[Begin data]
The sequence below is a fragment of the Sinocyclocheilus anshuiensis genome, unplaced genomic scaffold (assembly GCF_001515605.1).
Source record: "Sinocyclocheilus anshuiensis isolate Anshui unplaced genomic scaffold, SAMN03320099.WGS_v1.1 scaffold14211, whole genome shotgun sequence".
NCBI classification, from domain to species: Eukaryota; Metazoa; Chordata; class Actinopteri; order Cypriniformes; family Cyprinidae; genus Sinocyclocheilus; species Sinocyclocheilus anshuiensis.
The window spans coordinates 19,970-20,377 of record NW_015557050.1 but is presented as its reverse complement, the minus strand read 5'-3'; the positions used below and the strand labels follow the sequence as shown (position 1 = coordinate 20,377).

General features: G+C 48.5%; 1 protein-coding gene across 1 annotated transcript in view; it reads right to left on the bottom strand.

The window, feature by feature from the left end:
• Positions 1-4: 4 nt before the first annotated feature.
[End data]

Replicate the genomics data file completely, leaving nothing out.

The sequence below is a fragment of the Sinocyclocheilus anshuiensis genome, unplaced genomic scaffold (assembly GCF_001515605.1).
Source record: "Sinocyclocheilus anshuiensis isolate Anshui unplaced genomic scaffold, SAMN03320099.WGS_v1.1 scaffold14211, whole genome shotgun sequence".
NCBI classification, from domain to species: Eukaryota; Metazoa; Chordata; class Actinopteri; order Cypriniformes; family Cyprinidae; genus Sinocyclocheilus; species Sinocyclocheilus anshuiensis.
The window spans coordinates 19,970-20,377 of record NW_015557050.1 but is presented as its reverse complement, the minus strand read 5'-3'; the positions used below and the strand labels follow the sequence as shown (position 1 = coordinate 20,377).

General features: G+C 48.5%; 1 protein-coding gene across 1 annotated transcript in view; it reads right to left on the bottom strand.

The window, feature by feature from the left end:
• Positions 1-4: 4 nt before the first annotated feature.